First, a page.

One final collaborative project I am involved in is editing a five-volume collection on “Religion and Radicalism” with Roland Boer. In this sense “radical” is understood as a challenge to the status quo, whether that is reactionary or revolutionary. We recently signed a contract with Palgrave Macmillan for the first five volumes, and it has now turned into a formal series at Palgrave. The first five volumes are derived from conferences that Roland organized over the past few years, in Australia, in various locations across Europe, and in China. So we have a wide range of contributions from scholars from all over the world, at various stages in their careers, which I think will provide an interesting addition to scholarship on historical and contemporary political movements that invoke religious themes as inspiration for their activities.

In terms of my current reading, I have to confess it’s been pretty limited to stuff that I’ve been using in the classroom. I started a one-year contract as a lecturer in the Department of Philosophy and Religion at the University of Newcastle earlier this year, and since this is the first time I’ve convened and designed all my own courses, that’s taking up a fair bit of my time. I would like to mention one reading of particular relevance to NAASR that I’ve found has helped me start thinking about a new research project, though. In one of my classes called “the Many Faces of Jesus” I had students read the introduction of William Arnal’s The Symbolic Jesus to help them understand how we would approach Jesus as a cultural symbol that can be put to all kinds of contradictory uses. Naturally I had to re-read it along with my students. One of the things that Arnal writes concerning Jesus that stuck out to me, is his point that “Jesus means so much, so differently, to so many people, that it is almost impossible to say anything about him without engaging people’s most deeply cherished feelings…” (7). And a bit later, he suggests “a statement about Jesus … is always a statement about something else, rich with implications” (7).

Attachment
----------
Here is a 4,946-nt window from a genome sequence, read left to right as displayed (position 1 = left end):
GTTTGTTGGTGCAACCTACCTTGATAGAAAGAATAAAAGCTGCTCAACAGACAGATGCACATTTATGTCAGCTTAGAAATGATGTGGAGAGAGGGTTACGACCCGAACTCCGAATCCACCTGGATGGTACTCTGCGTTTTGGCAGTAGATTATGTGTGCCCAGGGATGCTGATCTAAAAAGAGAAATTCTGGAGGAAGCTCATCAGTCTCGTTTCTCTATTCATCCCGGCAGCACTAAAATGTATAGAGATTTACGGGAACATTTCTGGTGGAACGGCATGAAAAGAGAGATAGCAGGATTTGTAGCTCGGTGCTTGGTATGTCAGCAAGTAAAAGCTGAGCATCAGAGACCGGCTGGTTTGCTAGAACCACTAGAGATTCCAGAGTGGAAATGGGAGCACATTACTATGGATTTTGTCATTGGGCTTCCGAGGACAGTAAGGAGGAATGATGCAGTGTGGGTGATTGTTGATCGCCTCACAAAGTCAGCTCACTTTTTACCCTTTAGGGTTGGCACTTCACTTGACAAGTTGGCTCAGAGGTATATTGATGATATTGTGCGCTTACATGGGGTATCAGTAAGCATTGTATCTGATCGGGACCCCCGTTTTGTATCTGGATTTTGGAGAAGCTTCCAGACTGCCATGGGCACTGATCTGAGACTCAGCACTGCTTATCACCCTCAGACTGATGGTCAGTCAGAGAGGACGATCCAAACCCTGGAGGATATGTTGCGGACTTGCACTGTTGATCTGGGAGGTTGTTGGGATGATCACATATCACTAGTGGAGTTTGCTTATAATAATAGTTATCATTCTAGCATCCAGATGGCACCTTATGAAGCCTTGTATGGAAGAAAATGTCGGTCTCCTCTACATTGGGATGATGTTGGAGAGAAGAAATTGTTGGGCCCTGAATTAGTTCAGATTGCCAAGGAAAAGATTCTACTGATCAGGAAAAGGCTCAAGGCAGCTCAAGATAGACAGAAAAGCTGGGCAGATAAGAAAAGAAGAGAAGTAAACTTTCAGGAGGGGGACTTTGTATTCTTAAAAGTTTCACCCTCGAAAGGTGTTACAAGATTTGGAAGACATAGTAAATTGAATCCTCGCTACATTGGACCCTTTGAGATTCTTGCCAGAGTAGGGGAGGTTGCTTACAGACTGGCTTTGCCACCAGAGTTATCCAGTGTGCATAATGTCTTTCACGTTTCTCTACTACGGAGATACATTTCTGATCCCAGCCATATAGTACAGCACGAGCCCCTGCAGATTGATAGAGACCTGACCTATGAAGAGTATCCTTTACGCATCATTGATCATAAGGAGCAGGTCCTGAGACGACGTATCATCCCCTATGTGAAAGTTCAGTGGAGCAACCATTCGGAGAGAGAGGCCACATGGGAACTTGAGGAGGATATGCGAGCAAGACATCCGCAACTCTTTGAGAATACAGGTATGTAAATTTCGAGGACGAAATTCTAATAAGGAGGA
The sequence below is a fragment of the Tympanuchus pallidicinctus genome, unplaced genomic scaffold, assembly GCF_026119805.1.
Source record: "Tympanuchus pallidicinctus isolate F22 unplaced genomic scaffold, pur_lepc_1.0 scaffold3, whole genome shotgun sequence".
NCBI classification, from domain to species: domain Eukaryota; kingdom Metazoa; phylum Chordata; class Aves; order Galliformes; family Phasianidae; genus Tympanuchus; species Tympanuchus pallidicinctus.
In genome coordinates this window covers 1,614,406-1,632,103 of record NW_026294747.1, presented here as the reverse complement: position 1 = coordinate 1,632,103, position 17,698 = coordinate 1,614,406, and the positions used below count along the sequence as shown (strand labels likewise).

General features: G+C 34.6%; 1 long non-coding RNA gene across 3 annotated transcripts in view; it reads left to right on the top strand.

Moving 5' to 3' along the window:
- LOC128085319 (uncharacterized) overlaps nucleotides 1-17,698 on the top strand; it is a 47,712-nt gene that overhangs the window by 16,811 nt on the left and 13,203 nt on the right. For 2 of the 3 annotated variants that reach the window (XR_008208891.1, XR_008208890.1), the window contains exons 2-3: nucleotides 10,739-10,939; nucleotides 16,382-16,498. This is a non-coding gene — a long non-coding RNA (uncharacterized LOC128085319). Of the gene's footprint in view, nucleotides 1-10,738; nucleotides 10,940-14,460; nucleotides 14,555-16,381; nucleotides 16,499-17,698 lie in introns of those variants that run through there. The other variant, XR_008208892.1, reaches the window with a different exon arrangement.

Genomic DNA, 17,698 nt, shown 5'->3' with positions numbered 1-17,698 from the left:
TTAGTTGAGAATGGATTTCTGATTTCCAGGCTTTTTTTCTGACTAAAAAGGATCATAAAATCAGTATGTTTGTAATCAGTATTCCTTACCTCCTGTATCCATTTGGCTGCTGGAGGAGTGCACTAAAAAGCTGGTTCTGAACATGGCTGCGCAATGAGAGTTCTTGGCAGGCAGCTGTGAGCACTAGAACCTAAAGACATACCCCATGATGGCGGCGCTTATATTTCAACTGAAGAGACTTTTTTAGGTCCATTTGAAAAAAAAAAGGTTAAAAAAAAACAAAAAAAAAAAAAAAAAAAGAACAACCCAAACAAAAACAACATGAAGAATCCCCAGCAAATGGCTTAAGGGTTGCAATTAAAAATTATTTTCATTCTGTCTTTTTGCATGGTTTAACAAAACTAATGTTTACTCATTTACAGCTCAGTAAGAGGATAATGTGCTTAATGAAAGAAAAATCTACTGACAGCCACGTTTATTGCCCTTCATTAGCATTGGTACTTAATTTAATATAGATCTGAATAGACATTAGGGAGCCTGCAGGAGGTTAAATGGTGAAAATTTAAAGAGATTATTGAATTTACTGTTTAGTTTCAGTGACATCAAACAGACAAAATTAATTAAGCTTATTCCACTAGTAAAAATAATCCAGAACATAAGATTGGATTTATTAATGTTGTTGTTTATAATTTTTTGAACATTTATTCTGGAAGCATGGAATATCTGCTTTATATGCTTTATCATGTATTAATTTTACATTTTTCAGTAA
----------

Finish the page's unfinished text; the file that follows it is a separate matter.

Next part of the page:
The reason this resonated with me is because it got me thinking about my own research on Christian discourse on Israel, and I realized that if I were to replace “Jesus” with “Israel” in those passages, they would be just as true. Whether it is pro-Israel Christians, or critics of pro-Israel Christians, what they say about Israel generally tells us much more about their own political or theological concerns than it does about Israel itself. So right now I’m beginning to brainstorm a bit more about how to broaden this next project in a way that not only considers the various overtly Christian attitudes towards Israel as a particular site in which Christian identities are worked out, but also the way in which broader public discourse on Israel has a particular mystifying element to it. The 2012 Republican primaries were a pretty good example of this, with each candidate trying to portray him or herself as more pro-Israel than the other, while also making sure that Obama is cast as the most anti-Israel president of all time, which to my mind became shorthand for a whole host of other issues concerning their religiosity, as well as military and economic concerns. And I suspect that the upcoming primaries will yield even more useful data, so it will be interesting to see what direction the project goes.

Sean Durbin received his PhD in 2014 from the Department of Modern History, Politics and International Relations at Macquarie University in Sydney, Australia. He is currently lecturer in the Department of Philosophy and Religion at the University of Newcastle. More information, along with his recent publications can be found on his academia.edu page, here.

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One Response to NAASR Notes: Sean Durbin

  1. Karen Zoppa says:

    Thanks for sharing. My immediate reaction to your abstract is that it seems as if the “modern” is still incubating, and America in the 21st century is operating like Medieval and Renaissance Europe . Mmmm.